Akron Beacon Journal (MCT)
AKRON, Ohio —
Charles and Helen Williams have seen the rapidly falling prices of natural gas.
But the couple heat their rural Copley Township, Ohio, home with a wood-burning stove and heating oil, which is essentially diesel fuel.
So while friends and relatives who heat their homes with natural gas enjoyed historically low rates this past winter, with predictions that prices will remain low, the Williamses and others who use heating oil nervously watched the price of gasoline rise.
“Thankfully, we had a mild winter, but I fill my tank normally every six weeks for $700” for a 1,800 square foot home, said Williams. In comparison, an average home paying Dominion East Ohio’s Standard Choice Offer rate in January would have paid about $115.
Heating oil use is more prevalent in the Northeast U.S. than in other parts of the country. Rural areas of Ohio that don’t have natural gas pipelines tend to heat using propane.
Terry Fleming, executive director of the Ohio Petroleum Council, said he knows a lot of people in rural areas in the same circumstance as the Williamses. Several people he knows have both heating oil and propane setups and go with the cheapest fuel at the time.
With prices of diesel fuel as high as they are, “Boy, if it was me, I’d go to propane real quick,” Fleming said.
But similarly, propane prices, which are also tied to oil prices, have also increased. So homeowners who heat with propane are also paying higher prices than in years past, but not as high as heating oil, said Thomas Kuhn, president of the Ohio Propane Gas Association.
“There’s nothing cheaper than natural gas, unless someone is giving you free firewood,” said Kuhn, who added that 10 to 15 years ago, heating oil used to be the better deal over propane. Now propane is the better deal, though still higher than natural gas, and its prices have increased in recent years. While the same ductwork could probably be used, changing from heating oil to propane would require a new furnace and propane lines buried in the yard from the propane tank, he said.
A few months ago, Charles Williams decided to look into getting natural gas pipelines extended approximately 1,200 feet from a road to his home and four others, which sit at the end of a small public street.
The homes were built in the 1930s, and Williams’ family has been in the homes for 55 years. Williams owns two lots, and his 81-year-old mother lives in one of the other homes.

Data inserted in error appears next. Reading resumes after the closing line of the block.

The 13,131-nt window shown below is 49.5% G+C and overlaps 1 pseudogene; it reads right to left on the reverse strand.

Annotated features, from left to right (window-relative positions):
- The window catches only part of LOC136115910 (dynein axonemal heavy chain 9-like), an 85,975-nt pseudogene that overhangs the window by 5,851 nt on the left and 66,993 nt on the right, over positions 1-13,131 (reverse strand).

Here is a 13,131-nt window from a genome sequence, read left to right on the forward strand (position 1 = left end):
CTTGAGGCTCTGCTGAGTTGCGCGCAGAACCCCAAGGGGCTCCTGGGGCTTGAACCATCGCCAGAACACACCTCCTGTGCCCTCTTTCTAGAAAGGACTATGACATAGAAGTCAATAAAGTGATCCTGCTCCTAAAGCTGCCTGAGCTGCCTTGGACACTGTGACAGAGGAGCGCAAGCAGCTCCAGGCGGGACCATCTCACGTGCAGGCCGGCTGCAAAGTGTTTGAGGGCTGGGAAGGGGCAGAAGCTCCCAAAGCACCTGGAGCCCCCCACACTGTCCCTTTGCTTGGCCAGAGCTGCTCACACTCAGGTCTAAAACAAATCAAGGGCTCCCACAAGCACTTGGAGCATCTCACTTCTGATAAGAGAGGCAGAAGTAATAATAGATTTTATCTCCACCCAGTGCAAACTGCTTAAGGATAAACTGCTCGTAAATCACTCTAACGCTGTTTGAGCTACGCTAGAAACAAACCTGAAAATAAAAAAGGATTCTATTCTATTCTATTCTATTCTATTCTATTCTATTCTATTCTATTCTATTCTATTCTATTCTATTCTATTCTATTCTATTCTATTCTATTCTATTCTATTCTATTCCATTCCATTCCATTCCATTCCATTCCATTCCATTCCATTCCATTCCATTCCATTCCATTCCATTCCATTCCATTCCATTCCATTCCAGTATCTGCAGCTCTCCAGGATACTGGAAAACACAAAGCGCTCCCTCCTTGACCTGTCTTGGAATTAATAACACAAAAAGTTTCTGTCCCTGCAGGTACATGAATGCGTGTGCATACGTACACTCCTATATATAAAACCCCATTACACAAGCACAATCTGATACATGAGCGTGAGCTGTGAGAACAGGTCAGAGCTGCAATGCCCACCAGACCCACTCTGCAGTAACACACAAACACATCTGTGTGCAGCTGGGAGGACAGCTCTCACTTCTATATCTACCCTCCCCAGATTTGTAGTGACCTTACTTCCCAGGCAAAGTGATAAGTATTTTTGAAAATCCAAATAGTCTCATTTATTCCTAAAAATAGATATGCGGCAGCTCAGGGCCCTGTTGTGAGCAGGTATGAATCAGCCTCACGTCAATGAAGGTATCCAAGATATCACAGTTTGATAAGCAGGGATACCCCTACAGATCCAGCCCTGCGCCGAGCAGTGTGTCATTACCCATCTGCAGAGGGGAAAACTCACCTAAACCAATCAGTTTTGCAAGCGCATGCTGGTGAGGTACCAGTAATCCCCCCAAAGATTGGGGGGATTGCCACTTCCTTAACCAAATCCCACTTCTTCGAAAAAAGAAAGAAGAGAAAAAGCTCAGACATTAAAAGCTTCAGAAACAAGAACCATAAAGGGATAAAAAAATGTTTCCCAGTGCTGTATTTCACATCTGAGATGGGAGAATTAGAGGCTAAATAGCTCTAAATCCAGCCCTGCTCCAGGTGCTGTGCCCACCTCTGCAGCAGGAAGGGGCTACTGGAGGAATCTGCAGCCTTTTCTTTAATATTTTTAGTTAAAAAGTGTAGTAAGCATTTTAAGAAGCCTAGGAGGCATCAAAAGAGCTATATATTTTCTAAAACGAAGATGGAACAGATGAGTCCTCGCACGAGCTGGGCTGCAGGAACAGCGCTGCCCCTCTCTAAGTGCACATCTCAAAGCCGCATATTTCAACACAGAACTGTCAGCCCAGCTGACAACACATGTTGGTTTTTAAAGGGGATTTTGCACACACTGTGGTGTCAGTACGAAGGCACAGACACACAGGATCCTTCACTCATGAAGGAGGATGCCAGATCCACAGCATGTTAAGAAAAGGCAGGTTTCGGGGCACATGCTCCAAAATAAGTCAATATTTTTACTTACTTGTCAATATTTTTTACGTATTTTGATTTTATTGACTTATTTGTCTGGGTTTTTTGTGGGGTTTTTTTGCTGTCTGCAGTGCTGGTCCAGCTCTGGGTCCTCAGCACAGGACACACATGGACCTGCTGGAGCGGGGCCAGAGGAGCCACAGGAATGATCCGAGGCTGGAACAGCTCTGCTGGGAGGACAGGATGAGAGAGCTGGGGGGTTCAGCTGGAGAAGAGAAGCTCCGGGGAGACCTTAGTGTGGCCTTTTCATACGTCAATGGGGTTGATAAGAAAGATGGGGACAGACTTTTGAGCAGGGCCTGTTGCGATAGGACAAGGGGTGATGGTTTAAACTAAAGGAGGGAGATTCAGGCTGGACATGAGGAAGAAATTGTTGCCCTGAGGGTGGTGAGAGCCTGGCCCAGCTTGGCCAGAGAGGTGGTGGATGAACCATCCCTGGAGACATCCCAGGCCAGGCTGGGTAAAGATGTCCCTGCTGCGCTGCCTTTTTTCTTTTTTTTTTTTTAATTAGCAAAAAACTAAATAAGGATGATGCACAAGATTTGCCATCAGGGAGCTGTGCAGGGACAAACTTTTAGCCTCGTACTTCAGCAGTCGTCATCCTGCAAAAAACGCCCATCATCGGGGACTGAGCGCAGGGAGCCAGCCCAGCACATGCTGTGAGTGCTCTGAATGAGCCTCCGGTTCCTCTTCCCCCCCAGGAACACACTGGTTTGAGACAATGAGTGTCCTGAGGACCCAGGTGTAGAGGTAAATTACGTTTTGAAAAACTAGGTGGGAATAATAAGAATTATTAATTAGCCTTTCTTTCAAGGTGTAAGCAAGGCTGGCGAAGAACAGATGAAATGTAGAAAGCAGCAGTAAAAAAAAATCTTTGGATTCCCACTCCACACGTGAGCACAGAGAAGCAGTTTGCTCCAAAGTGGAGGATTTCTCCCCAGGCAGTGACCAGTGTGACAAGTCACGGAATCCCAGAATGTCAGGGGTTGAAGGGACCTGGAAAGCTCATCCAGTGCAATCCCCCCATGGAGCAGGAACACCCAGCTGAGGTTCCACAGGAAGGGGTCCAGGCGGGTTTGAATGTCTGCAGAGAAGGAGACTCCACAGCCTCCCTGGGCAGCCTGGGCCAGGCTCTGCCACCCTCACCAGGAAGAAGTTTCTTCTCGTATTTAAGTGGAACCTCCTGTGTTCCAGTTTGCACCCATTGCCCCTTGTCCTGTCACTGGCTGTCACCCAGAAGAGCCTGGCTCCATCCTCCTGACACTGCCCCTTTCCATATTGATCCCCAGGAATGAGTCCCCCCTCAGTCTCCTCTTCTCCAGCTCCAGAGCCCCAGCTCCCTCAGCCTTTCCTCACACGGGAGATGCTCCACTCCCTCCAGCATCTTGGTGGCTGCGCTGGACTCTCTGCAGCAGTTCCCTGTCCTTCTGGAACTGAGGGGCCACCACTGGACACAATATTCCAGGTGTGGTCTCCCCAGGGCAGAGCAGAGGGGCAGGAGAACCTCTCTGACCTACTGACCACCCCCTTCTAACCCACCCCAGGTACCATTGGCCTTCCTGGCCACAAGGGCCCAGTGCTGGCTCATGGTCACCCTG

Williams said he had a number of confusing calls with local utility company Dominion. He realized the cost of putting in a natural gas pipeline was prohibitively high and included a price increase for the one-time, per-foot charge for mainline extensions that occurred after March 15 — to $17.15 per foot. With the 1,200-foot distance, even with a 100-foot credit per household, it would cost the four homeowners nearly $14,000 to get gas lines to their homes. That’s before any costs to retrofit their homes for natural gas use and new appliances.
Williams said he debated the idea, but thought the cost was too high for him and his neighbors.
His mother said “that would be a godsend to get a gas line up here and get us something we can afford. It’s getting harder and harder and harder. It’s so unfortunate that this area is the poor part of Copley,” said Williams.
The Williamses say they are frustrated the costs are so high to extend the lines.
Dominion spokesman Neil Durbin said the utility charges to extend lines are to pay the contractor, the cost of materials and restoration.
Often, gas lines are extended into a new subdivision of homes with the developer paying the costs, looking for value in the larger number of homes that will be tying into the lines, Durbin said.
All customers receive a 100-foot credit per household, so for gas lines to be extended to a road 1,200 feet away, 12 new households would need to apply to get the line extended at no cost, Durbin said. In the next 10 years, if additional customers apply for service from the line, the initial customer who paid the deposit can receive a refund of the rate for each new customer meter, he said.
Williams said he doubts that’s a possibility for him or his neighbors. Their homes are currently zoned under what is called “open-space conservation,” which means a landowner would need nine acres to build new, he said. So they’re also worried about resale value of their homes with the high heating equipment.
“All of these years, we’ve been frustrated,” said Williams. “My dad looked into (extending gas lines) in the 1950s.”
Originally, the homes, built in the 1930s, were heated with coal.
“When I first started buying oil, it was 12 cents a gallon,” he said. Now, it’s close to $4.
“As I look into retirement in the next year or so, I’ll be on a fixed income,” said Williams, a boilermaker. “The gas prices are predicted to keep going and going (down).” And in the meantime, Williams said, gasoline and diesel prices just keep going up.
“There’s no guarantee it’ll stop at $4 (per gallon). The question becomes: Can you heat your house? Can you buy your medicines?”